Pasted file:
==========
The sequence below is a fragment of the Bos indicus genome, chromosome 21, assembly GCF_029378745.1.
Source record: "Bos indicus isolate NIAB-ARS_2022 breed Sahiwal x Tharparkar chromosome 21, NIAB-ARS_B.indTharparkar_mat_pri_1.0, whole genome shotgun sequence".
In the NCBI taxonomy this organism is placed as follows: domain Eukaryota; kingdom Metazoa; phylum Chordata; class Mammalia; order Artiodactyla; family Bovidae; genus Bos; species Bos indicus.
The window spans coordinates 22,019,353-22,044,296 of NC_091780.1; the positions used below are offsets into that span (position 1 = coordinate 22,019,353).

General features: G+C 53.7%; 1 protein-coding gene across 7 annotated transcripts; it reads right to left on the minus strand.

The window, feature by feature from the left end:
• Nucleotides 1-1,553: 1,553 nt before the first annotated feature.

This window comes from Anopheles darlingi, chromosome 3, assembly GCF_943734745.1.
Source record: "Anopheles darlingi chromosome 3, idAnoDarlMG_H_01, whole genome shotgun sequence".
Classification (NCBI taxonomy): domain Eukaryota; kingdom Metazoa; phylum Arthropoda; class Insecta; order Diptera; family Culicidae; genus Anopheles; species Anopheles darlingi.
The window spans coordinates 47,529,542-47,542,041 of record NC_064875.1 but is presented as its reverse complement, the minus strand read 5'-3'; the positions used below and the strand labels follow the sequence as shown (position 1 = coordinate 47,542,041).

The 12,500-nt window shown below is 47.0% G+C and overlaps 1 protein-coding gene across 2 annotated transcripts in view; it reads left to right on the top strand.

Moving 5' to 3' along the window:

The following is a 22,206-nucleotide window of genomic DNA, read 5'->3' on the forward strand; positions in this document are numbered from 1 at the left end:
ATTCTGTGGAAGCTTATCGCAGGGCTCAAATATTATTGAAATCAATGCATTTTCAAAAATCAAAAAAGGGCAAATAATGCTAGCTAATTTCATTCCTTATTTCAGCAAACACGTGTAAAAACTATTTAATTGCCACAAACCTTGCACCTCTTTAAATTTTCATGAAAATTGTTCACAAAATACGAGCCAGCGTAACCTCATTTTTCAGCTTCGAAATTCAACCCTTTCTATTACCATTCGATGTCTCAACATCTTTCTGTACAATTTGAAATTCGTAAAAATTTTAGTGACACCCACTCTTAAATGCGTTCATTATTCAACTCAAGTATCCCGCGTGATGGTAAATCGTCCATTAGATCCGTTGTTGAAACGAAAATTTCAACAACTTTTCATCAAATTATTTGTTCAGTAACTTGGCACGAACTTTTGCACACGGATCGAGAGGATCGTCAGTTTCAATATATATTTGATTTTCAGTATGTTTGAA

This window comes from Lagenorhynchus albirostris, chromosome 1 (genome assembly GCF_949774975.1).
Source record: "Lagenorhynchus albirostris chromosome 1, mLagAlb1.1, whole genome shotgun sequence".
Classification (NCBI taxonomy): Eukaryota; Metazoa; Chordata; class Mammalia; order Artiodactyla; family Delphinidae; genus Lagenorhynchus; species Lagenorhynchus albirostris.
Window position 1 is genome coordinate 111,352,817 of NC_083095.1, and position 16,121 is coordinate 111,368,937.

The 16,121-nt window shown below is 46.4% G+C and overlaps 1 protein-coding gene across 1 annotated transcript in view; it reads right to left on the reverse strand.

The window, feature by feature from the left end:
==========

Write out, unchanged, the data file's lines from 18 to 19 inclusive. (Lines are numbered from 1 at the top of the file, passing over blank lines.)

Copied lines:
Classification (NCBI taxonomy): Eukaryota; Metazoa; Chordata; class Mammalia; order Artiodactyla; family Delphinidae; genus Lagenorhynchus; species Lagenorhynchus albirostris.
Window position 1 is genome coordinate 111,352,817 of NC_083095.1, and position 16,121 is coordinate 111,368,937.